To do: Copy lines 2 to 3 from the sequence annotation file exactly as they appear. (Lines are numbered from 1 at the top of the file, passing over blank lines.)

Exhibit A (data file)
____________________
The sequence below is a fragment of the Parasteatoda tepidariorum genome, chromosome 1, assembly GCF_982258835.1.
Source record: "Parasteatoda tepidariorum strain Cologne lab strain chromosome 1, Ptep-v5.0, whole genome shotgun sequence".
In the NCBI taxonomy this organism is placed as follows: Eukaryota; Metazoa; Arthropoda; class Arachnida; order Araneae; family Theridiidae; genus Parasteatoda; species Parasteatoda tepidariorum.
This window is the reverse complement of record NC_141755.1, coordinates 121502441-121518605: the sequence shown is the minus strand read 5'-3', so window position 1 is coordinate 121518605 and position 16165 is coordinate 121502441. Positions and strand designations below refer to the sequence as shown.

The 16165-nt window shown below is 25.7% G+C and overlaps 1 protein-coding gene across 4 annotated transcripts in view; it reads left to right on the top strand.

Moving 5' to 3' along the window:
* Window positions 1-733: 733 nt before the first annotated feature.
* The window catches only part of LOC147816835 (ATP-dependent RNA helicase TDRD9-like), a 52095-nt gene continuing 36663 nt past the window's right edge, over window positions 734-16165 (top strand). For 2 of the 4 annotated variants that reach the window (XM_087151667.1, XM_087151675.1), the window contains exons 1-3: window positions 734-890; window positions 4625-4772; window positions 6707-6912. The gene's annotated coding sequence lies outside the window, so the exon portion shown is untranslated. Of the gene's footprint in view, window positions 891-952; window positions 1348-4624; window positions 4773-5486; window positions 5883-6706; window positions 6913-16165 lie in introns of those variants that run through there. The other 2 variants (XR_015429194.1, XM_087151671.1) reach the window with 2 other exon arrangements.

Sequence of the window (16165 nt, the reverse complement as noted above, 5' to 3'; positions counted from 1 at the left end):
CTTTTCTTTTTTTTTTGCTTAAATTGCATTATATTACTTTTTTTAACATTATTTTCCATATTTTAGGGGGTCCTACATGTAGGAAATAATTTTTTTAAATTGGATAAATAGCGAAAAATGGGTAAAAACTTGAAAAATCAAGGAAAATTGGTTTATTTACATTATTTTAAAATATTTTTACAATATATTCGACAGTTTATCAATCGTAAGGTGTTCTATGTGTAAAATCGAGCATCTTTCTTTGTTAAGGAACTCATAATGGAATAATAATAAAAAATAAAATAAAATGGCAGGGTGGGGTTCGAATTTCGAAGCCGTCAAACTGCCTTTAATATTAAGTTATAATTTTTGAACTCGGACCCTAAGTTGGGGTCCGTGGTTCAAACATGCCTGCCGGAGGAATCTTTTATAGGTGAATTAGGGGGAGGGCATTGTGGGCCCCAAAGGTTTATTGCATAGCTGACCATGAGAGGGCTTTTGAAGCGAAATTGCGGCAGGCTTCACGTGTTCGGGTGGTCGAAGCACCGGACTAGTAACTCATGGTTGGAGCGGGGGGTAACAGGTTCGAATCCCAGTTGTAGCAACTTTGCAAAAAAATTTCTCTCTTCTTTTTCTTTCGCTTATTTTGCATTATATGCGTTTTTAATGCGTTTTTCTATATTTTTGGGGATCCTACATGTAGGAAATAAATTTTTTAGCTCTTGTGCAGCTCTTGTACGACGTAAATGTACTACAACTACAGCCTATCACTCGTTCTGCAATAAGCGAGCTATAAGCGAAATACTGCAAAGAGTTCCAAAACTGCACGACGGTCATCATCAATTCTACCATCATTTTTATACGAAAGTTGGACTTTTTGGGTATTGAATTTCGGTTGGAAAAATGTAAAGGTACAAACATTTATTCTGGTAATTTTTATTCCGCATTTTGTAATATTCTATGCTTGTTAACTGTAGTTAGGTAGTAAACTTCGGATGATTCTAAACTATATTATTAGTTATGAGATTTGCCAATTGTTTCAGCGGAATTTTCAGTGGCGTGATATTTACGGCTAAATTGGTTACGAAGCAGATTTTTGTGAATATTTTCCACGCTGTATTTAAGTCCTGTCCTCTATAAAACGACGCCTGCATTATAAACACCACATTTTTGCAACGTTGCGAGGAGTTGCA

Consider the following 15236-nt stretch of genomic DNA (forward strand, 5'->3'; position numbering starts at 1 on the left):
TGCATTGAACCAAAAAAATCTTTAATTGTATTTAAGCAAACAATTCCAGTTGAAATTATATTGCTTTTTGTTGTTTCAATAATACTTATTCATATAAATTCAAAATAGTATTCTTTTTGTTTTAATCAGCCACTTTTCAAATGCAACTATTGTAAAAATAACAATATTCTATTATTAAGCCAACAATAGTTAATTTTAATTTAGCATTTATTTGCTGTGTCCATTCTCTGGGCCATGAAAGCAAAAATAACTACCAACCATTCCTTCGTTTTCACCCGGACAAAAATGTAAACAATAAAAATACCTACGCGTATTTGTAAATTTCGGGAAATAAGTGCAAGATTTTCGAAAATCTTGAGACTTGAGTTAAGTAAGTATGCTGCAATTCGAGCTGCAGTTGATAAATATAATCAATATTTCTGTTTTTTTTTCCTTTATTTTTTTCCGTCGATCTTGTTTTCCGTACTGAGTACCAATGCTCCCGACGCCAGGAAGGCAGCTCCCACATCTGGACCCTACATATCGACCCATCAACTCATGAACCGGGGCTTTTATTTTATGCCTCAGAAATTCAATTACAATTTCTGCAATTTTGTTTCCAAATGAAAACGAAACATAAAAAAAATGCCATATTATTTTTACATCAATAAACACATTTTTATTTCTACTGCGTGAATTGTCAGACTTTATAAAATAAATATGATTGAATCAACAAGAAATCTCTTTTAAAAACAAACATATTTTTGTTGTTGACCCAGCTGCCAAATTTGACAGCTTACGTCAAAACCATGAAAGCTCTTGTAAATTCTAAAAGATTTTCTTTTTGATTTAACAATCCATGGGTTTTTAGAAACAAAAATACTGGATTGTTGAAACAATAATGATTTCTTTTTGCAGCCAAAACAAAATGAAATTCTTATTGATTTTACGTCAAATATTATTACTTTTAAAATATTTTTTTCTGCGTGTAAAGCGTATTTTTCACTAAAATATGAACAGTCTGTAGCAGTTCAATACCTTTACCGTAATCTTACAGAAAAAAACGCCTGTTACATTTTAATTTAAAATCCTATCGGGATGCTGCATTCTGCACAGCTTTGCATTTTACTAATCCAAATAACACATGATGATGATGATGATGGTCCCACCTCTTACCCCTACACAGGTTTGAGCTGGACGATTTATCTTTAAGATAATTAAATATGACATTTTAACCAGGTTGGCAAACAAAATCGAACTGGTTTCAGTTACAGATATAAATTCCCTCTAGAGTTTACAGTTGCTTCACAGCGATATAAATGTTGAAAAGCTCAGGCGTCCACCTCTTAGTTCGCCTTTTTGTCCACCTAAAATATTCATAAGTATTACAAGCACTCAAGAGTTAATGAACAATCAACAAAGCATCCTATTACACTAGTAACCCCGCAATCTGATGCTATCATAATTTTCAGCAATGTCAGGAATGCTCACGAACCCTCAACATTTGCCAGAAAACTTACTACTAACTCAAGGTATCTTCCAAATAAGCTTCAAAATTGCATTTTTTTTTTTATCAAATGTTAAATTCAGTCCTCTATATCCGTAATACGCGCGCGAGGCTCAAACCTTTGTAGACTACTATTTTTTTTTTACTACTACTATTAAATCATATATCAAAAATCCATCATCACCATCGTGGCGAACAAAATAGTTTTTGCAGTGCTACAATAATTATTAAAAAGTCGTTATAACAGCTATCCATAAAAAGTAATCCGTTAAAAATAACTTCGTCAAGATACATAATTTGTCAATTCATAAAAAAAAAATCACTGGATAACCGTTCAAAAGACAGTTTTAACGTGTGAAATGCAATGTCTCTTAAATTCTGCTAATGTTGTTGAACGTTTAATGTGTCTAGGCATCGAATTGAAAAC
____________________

Source record: "Parasteatoda tepidariorum strain Cologne lab strain chromosome 1, Ptep-v5.0, whole genome shotgun sequence".
In the NCBI taxonomy this organism is placed as follows: Eukaryota; Metazoa; Arthropoda; class Arachnida; order Araneae; family Theridiidae; genus Parasteatoda; species Parasteatoda tepidariorum.